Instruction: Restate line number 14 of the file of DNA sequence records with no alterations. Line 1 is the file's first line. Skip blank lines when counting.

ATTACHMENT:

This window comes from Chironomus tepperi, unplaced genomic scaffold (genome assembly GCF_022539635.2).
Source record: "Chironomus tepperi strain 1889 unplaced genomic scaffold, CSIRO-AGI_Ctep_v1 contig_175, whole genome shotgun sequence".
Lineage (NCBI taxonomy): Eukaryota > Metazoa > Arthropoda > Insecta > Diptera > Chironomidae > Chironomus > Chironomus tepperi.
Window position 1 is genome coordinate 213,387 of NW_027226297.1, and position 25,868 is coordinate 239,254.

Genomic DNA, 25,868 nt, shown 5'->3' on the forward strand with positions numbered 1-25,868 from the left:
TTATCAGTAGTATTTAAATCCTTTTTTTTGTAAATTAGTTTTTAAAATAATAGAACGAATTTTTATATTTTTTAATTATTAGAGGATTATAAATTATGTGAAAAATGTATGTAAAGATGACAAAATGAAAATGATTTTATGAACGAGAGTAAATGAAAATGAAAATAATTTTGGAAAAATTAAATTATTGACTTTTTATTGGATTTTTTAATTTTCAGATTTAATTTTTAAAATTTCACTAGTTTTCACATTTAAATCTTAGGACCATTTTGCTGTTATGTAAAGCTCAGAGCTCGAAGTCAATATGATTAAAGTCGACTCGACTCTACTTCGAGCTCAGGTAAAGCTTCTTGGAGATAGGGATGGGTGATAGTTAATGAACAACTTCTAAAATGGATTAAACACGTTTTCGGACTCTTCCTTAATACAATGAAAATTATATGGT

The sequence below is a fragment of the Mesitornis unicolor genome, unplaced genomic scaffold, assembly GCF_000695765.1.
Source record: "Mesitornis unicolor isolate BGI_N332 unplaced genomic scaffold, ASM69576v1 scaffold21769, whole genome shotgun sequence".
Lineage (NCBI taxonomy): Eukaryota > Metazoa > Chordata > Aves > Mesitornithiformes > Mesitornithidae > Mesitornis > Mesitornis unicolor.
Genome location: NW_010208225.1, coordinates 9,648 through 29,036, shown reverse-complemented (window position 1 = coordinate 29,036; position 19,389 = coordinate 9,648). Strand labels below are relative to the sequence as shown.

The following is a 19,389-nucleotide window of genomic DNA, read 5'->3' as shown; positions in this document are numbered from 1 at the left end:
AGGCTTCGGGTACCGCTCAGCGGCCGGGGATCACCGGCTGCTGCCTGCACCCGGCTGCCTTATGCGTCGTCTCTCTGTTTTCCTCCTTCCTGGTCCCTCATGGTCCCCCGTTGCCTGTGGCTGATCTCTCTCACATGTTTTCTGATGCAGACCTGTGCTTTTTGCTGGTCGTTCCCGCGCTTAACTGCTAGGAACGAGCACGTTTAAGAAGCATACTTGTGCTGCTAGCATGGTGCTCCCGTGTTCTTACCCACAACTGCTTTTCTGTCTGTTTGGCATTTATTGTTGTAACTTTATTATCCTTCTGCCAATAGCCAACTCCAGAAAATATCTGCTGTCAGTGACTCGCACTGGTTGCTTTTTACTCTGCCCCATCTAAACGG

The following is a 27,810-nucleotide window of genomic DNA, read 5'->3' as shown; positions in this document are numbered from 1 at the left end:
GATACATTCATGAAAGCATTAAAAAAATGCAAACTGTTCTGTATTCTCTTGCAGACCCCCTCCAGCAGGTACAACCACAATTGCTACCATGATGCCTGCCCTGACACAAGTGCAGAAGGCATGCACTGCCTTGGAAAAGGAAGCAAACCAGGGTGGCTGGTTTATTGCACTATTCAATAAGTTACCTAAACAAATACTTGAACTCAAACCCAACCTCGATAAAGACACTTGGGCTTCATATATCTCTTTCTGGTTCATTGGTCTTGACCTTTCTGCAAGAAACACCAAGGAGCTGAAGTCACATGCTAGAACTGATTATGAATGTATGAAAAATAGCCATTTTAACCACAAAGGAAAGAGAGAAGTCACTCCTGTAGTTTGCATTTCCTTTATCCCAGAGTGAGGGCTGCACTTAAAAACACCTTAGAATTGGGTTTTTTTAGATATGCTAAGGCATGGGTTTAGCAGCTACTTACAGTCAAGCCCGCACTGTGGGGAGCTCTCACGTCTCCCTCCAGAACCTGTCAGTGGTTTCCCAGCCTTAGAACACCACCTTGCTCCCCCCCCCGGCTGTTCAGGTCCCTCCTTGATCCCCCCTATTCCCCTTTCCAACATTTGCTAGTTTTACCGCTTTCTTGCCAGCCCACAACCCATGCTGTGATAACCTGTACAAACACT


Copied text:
GATACATTCATGAAAGCATTAAAAAAATGCAAACTGTTCTGTATTCTCTTGCAGACCCCCTCCAGCAGGTACAACCACAATTGCTACCATGATGCCTGCCCTGACACAAGTGCAGAAGGCATGCACTGCCTTGGAAAAGGAAGCAAACCAGGGTGGCTGGTTTATTGCACTATTCAATAAGTTACCTAAACAAATACTTGAACTCAAACCCAACCTCGATAAAGACACTTGGGCTTCATATATCTCTTTCTGGTTCATTGGTCTTGACCTTTCTGCAAGAAACACCAAGGAGCTGAAGTCACATGCTAGAACTGATTATGAATGTATGAAAAATAGCCATTTTAACCACAAAGGAAAGAGAGAAGTCACTCCTGTAGTTTGCATTTCCTTTATCCCAGAGTGAGGGCTGCACTTAAAAACACCTTAGAATTGGGTTTTTTTAGATATGCTAAGGCATGGGTTTAGCAGCTACTTACAGTCAAGCCCGCACTGTGGGGAGCTCTCACGTCTCCCTCCAGAACCTGTCAGTGGTTTCCCAGCCTTAGAACACCACCTTGCTCCCCCCCCCGGCTGTTCAGGTCCCTCCTTGATCCCCCCTATTCCCCTTTCCAACATTTGCTAGTTTTACCGCTTTCTTGCCAGCCCACAACCCATGCTGTGATAACCTGTACAAACACT